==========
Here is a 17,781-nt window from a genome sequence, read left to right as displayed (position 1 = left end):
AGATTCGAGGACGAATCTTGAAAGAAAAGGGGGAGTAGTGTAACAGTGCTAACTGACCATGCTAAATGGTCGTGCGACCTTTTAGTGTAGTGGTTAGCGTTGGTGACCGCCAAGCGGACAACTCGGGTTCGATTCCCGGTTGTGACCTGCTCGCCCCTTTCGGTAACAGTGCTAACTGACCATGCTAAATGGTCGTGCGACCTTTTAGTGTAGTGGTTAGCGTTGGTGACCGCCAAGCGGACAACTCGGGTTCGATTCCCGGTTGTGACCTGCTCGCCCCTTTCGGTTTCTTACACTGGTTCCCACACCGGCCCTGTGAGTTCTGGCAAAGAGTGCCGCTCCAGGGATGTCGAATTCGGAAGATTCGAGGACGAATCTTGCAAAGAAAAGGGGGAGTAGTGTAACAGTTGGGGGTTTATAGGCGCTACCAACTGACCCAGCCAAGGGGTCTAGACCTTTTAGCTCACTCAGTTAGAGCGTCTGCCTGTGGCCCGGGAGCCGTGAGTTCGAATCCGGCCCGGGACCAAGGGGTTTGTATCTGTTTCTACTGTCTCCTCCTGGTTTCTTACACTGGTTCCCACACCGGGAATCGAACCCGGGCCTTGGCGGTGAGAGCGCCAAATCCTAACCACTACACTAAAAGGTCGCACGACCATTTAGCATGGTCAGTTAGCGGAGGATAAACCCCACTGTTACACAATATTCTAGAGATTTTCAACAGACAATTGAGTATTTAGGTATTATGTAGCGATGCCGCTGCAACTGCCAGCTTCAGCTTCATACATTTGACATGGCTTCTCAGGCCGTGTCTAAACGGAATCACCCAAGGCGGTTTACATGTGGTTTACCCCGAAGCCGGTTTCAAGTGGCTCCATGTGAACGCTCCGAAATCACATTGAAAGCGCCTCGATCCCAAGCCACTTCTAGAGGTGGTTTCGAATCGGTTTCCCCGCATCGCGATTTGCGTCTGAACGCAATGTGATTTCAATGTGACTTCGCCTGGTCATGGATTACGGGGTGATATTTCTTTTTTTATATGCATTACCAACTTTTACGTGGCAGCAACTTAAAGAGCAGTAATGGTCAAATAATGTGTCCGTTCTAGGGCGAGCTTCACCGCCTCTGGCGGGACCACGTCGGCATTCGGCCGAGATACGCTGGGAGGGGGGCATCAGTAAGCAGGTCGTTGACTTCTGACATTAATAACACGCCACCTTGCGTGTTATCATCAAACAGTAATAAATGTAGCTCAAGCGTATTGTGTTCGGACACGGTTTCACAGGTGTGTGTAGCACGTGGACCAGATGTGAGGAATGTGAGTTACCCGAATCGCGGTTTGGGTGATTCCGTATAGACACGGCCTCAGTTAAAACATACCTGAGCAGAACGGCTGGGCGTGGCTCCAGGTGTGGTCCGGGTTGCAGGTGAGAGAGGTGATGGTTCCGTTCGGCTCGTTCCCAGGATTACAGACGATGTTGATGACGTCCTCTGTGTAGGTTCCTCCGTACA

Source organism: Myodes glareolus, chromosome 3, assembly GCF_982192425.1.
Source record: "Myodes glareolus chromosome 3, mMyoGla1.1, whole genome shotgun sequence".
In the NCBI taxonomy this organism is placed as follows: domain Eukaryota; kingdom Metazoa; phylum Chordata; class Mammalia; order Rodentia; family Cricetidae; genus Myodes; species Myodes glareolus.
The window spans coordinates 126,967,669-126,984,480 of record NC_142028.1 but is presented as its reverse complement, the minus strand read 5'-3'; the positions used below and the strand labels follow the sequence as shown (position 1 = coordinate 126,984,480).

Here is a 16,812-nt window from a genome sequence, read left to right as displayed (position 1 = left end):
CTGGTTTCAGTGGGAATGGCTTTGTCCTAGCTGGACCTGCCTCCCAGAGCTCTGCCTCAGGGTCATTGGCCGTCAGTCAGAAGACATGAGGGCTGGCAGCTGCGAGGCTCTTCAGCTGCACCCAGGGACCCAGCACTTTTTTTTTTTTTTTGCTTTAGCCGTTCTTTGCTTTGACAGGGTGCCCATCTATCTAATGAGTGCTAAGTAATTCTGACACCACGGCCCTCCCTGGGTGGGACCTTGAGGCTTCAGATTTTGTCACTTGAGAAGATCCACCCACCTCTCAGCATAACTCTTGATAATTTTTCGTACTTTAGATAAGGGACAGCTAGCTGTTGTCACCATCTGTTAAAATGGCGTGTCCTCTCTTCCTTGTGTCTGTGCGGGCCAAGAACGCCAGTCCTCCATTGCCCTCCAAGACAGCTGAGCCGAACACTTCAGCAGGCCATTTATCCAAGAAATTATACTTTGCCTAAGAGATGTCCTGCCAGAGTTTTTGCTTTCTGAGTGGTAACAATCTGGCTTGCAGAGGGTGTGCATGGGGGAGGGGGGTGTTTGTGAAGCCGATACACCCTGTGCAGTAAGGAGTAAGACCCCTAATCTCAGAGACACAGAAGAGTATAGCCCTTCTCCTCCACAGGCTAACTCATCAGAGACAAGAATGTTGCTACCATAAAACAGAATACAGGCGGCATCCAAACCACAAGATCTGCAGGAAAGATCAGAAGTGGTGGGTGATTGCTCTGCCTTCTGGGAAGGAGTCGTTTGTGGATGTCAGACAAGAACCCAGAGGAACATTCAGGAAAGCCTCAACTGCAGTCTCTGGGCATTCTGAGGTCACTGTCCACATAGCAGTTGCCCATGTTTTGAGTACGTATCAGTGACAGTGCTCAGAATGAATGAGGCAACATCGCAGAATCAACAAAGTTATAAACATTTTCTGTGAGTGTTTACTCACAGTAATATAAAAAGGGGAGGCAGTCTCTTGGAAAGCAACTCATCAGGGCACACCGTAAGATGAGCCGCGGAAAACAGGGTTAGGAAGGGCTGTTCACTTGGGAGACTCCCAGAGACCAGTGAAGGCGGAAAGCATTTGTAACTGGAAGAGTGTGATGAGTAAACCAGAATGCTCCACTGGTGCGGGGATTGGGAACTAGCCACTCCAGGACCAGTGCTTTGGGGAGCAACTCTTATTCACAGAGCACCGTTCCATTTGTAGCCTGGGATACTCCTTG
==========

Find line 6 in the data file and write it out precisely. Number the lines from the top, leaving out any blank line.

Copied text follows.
The window spans coordinates 126,967,669-126,984,480 of record NC_142028.1 but is presented as its reverse complement, the minus strand read 5'-3'; the positions used below and the strand labels follow the sequence as shown (position 1 = coordinate 126,984,480).